Family Opheliidae

Opheliidae (collected from Tathong Channel).  Ventrolateral view of entire worm.


Opheliidae (Click to enlarge)
Opheliidae (collected from Tathong Channel).  Ventrolateral view of anterior region. Opheliidae (Click to enlarge)


Opheliidae (Click to enlarge)
Opheliidae (collected from off Waglan lsland).  Dorsal view of posterior region. Opheliidae (Click to enlarge)


Order Opheliida
Family Opheliidae

Body: fusiform with a limited number of segments; usually with a deep ventral furrow
Prostomium: conical or blunt; no appendage
Eye: 2
Antennae: absent
Cirri: absent
Palp: absent
Pharynx: eversible
Parapodium: biramous or uniramous; with small button-shaped parapodial lobes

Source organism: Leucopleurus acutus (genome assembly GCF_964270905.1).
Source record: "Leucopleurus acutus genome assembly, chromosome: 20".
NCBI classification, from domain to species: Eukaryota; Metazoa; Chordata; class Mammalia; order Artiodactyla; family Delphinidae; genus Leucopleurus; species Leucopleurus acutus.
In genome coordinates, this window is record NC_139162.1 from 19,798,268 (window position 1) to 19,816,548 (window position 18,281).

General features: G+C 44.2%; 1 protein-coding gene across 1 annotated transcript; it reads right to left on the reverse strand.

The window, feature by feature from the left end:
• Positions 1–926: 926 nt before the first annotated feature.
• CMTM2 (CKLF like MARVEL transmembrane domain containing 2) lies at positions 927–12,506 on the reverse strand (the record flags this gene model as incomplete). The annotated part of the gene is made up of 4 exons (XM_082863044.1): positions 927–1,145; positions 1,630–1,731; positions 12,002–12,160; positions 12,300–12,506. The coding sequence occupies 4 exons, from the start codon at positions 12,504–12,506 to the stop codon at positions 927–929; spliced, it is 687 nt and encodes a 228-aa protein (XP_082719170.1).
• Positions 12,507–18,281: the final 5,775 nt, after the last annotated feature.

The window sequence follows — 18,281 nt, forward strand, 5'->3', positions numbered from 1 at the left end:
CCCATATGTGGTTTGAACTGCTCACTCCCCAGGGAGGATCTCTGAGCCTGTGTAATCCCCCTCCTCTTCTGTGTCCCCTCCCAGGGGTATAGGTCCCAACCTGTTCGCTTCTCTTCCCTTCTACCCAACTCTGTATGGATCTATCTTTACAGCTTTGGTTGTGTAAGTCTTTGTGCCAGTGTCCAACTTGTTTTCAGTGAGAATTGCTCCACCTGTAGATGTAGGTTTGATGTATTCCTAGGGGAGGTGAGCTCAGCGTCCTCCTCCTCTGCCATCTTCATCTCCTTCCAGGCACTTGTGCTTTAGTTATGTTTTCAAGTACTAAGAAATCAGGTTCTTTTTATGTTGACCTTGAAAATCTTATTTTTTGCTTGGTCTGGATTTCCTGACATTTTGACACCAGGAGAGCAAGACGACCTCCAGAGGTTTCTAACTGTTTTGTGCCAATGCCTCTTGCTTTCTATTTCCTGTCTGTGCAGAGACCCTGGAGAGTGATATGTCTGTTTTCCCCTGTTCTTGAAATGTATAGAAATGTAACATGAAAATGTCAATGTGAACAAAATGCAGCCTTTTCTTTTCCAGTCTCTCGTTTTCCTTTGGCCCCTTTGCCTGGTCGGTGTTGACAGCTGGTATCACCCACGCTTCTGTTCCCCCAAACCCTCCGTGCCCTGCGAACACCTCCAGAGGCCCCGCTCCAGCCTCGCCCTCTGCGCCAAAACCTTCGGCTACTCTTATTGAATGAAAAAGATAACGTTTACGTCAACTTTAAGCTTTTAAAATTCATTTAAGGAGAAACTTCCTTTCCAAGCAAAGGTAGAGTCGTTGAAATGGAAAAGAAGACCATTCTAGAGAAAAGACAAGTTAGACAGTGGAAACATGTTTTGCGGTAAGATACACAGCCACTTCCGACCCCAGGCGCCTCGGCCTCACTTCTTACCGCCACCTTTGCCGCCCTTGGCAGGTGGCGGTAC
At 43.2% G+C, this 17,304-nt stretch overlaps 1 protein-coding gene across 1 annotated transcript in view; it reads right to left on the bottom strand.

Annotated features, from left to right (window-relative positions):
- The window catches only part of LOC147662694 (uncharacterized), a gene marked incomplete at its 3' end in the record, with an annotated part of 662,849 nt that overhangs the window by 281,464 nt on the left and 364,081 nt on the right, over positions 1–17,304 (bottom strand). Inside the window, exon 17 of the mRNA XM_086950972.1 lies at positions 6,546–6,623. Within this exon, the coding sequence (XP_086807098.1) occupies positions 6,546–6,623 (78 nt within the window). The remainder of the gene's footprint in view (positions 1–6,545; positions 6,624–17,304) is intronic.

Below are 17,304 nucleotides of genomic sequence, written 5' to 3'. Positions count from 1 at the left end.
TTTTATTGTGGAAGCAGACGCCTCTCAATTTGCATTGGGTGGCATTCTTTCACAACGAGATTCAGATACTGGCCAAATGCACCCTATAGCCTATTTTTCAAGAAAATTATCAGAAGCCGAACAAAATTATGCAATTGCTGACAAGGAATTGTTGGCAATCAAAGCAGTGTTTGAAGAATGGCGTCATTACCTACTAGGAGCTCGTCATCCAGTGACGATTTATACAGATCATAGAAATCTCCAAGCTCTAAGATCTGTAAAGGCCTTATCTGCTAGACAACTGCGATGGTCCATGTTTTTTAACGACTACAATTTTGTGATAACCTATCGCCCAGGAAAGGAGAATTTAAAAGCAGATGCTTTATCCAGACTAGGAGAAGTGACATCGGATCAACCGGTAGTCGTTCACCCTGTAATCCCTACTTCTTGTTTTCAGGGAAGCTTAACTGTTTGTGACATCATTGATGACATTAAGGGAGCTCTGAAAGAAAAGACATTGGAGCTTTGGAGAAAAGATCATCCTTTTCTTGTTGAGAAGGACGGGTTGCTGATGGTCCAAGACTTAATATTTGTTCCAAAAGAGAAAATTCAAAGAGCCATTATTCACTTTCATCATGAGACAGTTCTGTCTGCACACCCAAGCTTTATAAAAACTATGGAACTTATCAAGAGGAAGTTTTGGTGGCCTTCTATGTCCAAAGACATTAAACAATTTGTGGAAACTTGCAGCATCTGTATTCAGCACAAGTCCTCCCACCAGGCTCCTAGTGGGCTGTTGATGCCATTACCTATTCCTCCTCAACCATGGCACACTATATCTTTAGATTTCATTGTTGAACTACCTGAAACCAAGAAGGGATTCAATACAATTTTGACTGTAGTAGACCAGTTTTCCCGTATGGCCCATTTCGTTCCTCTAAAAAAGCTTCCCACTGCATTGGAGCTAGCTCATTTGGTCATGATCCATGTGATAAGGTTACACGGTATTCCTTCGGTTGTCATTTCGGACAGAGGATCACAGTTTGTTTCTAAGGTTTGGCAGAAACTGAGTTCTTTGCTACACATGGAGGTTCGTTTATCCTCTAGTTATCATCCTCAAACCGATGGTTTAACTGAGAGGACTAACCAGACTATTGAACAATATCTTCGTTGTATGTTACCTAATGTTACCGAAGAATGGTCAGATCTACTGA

Setea: capillary, either smooth or marginally dentate
(Fauchald 1977)

Biological Notes
        There are three distinct body shapes: some ophellids are short, thick and grub-shaped; some are slender, nearly smooth and torpedo-shaped; others are anteriorly inflated and posteriorly cylindrical or narrow (Fauchald 1977).

        Ophellids are fusiform worms with a ventral groove.   They burrow head downwards in sand or mud. The respiratory current is brought down by peristalic action and escapes along the lateral grooves which bear gills.  Ophelia are common in clean sand while other genera are found in mud (Day 1967).

Genera and Species Reported in Hong Kong

Ophelina acuminata